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Steve Macko

Burlington native Steven Joseph “Steve” Macko’s 25-game major league career was cut short by cancer at age 27 in 1981.


Macko, the son of former professional baseball player Joe Macko, reached the Texas state baseball championship in 1971 with his Bishop Dunne High School team. He attended Panola Junior College in Carthage, Texas, for two years after graduating from high school. Eventually, he attended Baylor University in Waco, Texas, received All-American honors, and tied a Southwest Conference record for most doubles in a season.


He batted .417 as a senior at Baylor and helped the Bears advance to the College World Series in Omaha, Nebraska. He signed with the Chicago Cubs after being drafted in the fifth round of the June 1977 Amateur Draft.


Macko was called up to the Cubs after hitting .244 for Triple-A Wichita in 1979. He made his major league debut as a defensive replacement in the Cubs’ game against the San Diego Padres on August 18 at Wrigley Field. He lined out to first in his only at-bat.


He hit .252 in 89 games for Wichita the next season before being recalled for the second time. After only two weeks of action, he was injured in the right thigh in a collision with Pittsburgh’s Bill Madlock (a former Cub) on August 5. Doctors detected cancer of the lymph nodes when they examined him in September. “I remember I really took a whack, but that’s part of the game,” Macko told UPI sports writer Randy Minkoff. “I don’t hold anything against anyone for anything.”


He started taking extensive chemotherapy treatments in Dallas, Texas, in November 1980 and reported to spring training in 1981 only two weeks late but 17 pounds lighter. “I don’t think he played in any games but he went through some of the spring training conditioning programs,” his father, Joe, told the Associated Press.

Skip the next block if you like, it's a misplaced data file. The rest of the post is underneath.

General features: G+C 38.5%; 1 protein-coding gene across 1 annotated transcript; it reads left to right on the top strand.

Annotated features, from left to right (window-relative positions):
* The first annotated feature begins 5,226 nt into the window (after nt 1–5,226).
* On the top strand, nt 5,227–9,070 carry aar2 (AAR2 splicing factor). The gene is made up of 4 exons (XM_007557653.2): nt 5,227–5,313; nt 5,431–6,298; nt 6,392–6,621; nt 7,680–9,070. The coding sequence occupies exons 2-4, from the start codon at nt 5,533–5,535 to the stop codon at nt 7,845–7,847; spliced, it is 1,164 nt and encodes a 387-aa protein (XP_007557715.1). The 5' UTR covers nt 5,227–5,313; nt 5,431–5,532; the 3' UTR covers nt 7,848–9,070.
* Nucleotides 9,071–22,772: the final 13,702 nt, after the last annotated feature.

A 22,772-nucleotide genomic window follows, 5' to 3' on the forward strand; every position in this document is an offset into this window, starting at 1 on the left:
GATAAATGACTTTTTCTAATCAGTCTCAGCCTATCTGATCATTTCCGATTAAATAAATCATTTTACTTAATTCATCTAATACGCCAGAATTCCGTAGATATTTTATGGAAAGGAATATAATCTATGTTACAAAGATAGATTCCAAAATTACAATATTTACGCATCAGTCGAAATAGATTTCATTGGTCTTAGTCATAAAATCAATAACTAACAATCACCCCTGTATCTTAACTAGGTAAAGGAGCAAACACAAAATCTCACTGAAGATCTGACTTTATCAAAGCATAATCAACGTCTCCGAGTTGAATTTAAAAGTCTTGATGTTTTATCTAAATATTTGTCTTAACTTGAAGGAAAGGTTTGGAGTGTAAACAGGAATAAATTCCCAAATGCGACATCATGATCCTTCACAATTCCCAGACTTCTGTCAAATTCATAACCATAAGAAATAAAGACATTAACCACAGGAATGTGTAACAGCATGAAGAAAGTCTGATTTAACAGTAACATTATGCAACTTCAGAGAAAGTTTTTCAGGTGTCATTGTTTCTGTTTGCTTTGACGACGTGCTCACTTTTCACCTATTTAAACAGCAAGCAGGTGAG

He started the regular season on the 60-day disabled list, which allowed him to create his own rehab schedule and remain eligible for MLB’s insurance program. Each time the Cubs played a different team in a series, they had to get permission from the opposing team so Macko could sit on the bench.


He passed away on November 15, 1981, in Arlington, Texas, and is buried in Moore Memorial Gardens Cemetery in Arlington. More than 400 people attended his funeral service in Arlington on November 18, 1981. At the time of his death, he was survived by his parents, Joe and Dorothy Macko; two sisters, Karen and Linda; and an 11-year-old brother, Michael.


In 25 games with the Cubs, he hit .250 with 15 hits including three doubles, five RBIs, four walks and 11 strikeouts. He handled 79 chances flawlessly at second, third, and short during his brief major league career.


His father served as business manager, home clubhouse and visiting clubhouse manager, and goodwill ambassador for the Texas Rangers for 40 years. Joe Macko hit 306 home runs in nearly 2,000 minor league games and was part of the Cubs’ infamous College of Coaches in the early 1960s. Steve was the Rangers’ first bat boy.

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